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Mobile bookings demand skyrockets despite lack of optimized experiences: reportBy
Not only did the volume of mobile bookings grew 20 percent in the first half of 2014 for online travel sites, but the average booking value was 21 percent higher on mobile for air and 13 percent higher for car rentals compared to desktop, according to a new report from Criteo.
These findings highlight why online travel sites such as Priceline, Expedia and Orbitz are embracing mobile, which accounted for most of the bookings growth during the first half while desktop bookings were up only 2 percent. The opportunity is not limited to the mobile Web, with in-app bookings also driving incremental bookings for travel companies, accounting for 12 percent of mobile conversions in June.
“The most surprising finding was how rapidly mobile has emerged as a key channel in this industry,” said Jason Morse, vice president of mobile product at Criteo.
“Travel ecommerce shopping is generally more involved for the consumer, and it has, historically, been seen as more daunting on mobile – price comparisons and lengthy checkout processes tend to be difficult on small devices,” he said.
“Yet, we are actually seeing mobile demand skyrocket despite the relative lack of mobile-optimized shopping experiences, which highlights just how large the consumer base is for on-the-go travel shopping.”
The report is based on 1,000 travel Web sites globally that Criteo tracks. In the first half of 2014, the company analyzed 300 million bookings and over $150 billion in booking value.
A better value
The findings underscore the significant revenue opportunities mobile is driving for travel companies. In the U.S., 62 percent of mobile air bookings are over $500 in value and 90 percent are worth more than $300.
One of the biggest opportunities is peer-to-peer apartment bookings, where mobile boasts a 34 percent share of bookings.
The overall value of mobile to travel is higher than before, with the value often on par with desktop and even higher in some categories.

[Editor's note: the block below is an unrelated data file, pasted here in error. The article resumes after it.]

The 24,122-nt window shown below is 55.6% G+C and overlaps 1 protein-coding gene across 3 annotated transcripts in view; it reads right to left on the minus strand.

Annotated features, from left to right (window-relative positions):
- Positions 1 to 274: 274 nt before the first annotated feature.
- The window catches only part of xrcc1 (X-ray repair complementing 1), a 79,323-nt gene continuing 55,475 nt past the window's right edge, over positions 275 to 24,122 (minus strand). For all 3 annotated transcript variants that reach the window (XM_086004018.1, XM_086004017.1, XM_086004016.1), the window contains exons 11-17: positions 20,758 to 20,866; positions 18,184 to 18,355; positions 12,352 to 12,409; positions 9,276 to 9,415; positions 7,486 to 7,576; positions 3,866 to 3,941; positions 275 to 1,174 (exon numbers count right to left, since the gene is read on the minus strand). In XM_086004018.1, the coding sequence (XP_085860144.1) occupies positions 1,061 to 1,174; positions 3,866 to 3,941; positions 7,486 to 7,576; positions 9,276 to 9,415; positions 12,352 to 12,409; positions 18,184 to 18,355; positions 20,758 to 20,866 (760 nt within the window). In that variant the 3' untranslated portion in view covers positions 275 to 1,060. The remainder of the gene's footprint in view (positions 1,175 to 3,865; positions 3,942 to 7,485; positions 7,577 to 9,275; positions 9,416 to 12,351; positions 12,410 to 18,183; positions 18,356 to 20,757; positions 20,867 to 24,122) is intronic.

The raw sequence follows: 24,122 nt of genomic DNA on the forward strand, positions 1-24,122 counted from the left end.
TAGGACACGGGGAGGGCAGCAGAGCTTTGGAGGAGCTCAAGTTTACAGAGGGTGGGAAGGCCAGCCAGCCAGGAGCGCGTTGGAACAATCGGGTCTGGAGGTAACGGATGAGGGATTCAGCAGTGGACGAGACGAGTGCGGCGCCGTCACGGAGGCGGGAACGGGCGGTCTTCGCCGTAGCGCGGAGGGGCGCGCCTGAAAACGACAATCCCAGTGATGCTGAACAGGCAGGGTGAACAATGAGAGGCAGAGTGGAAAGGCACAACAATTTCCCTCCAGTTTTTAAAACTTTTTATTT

On average, consumers spend $600 more on packages booked on iPad compared to those booked via Android.
The value of Android bookings on flights outpaces that of all over mobile devices.
“The big news is that mobile is now an established start-to-finish travel shopping channel,” Mr. Morse said. “While the emergence of mobile as a major ecommerce platform is not new, the rapidly rising popularity of mobile for travel shopping speaks to both the increased quality of the user experience and the huge opportunity now available to marketers.”
The findings underscore the importance of last-minute bookings for mobile users, with the average booking value for air 21 percent higher on mobile than desktop and 13 percent higher for car rentals. These numbers are largely influenced by the fact that last-minute flights typically cost more.
However, in the hotel category, the value of mobile bookings is 30 percent lower, reflecting how last-minute hotel stays tend to be shorter and of lower value.
These findings suggest that travelers are increasingly relying on mobile devices to make bookings in situations where it is too late for online travel sites to reach them with ads on desktop. Therefore, these sites need to adjust their strategies based on how, when and where travelers make their bookings.
Another key takeaway is that the entire online experience, from ads to shopping carts, need to be mobile-optimized to encourage conversions on all devices.
Additionally, mobile advertising provides increasing conversion opportunities for high-value travel products such as packages and last-minute flights.
Growth to continue
The report also uncovers some interesting differences in mobile bookings trends by country. Japan has the highest rate of mobile bookings followed by Australia and then the United States.
The lowest rates – below 10 percent – are in Brazil and Germany.
“As user experience continues to improve, more travel vendors adopt a mobile-first strategy and the global number of smartphone owners keeps growing exponentially, we could eventually see smartphones and tablets accounting for well over 50 percent of bookings around the world,” Mr. Morse said.
“The mobile channel is perfect for a huge segment of shoppers who need to book travel or accommodations at a moment’s notice,” he said. “Once marketers and developers catch up, there’s no limit to how big this market could grow.”
Chantal Tode is senior editor on Mobile Commerce Daily, New York
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